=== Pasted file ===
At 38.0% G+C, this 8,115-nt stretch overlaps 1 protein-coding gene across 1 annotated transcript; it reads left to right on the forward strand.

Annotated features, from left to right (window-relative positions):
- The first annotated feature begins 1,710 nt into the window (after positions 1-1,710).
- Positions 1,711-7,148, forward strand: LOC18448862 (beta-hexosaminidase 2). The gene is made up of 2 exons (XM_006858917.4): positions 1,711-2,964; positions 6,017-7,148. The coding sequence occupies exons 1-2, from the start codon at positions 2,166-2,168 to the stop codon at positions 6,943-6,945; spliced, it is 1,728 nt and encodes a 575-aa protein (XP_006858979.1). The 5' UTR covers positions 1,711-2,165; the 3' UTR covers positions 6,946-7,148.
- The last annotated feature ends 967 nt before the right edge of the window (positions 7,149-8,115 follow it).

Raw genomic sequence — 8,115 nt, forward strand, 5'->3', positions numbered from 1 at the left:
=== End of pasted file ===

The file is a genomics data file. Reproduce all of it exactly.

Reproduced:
At 38.0% G+C, this 8,115-nt stretch overlaps 1 protein-coding gene across 1 annotated transcript; it reads left to right on the forward strand.

Annotated features, from left to right (window-relative positions):
- The first annotated feature begins 1,710 nt into the window (after positions 1-1,710).
- Positions 1,711-7,148, forward strand: LOC18448862 (beta-hexosaminidase 2). The gene is made up of 2 exons (XM_006858917.4): positions 1,711-2,964; positions 6,017-7,148. The coding sequence occupies exons 1-2, from the start codon at positions 2,166-2,168 to the stop codon at positions 6,943-6,945; spliced, it is 1,728 nt and encodes a 575-aa protein (XP_006858979.1). The 5' UTR covers positions 1,711-2,165; the 3' UTR covers positions 6,946-7,148.
- The last annotated feature ends 967 nt before the right edge of the window (positions 7,149-8,115 follow it).

Raw genomic sequence — 8,115 nt, forward strand, 5'->3', positions numbered from 1 at the left: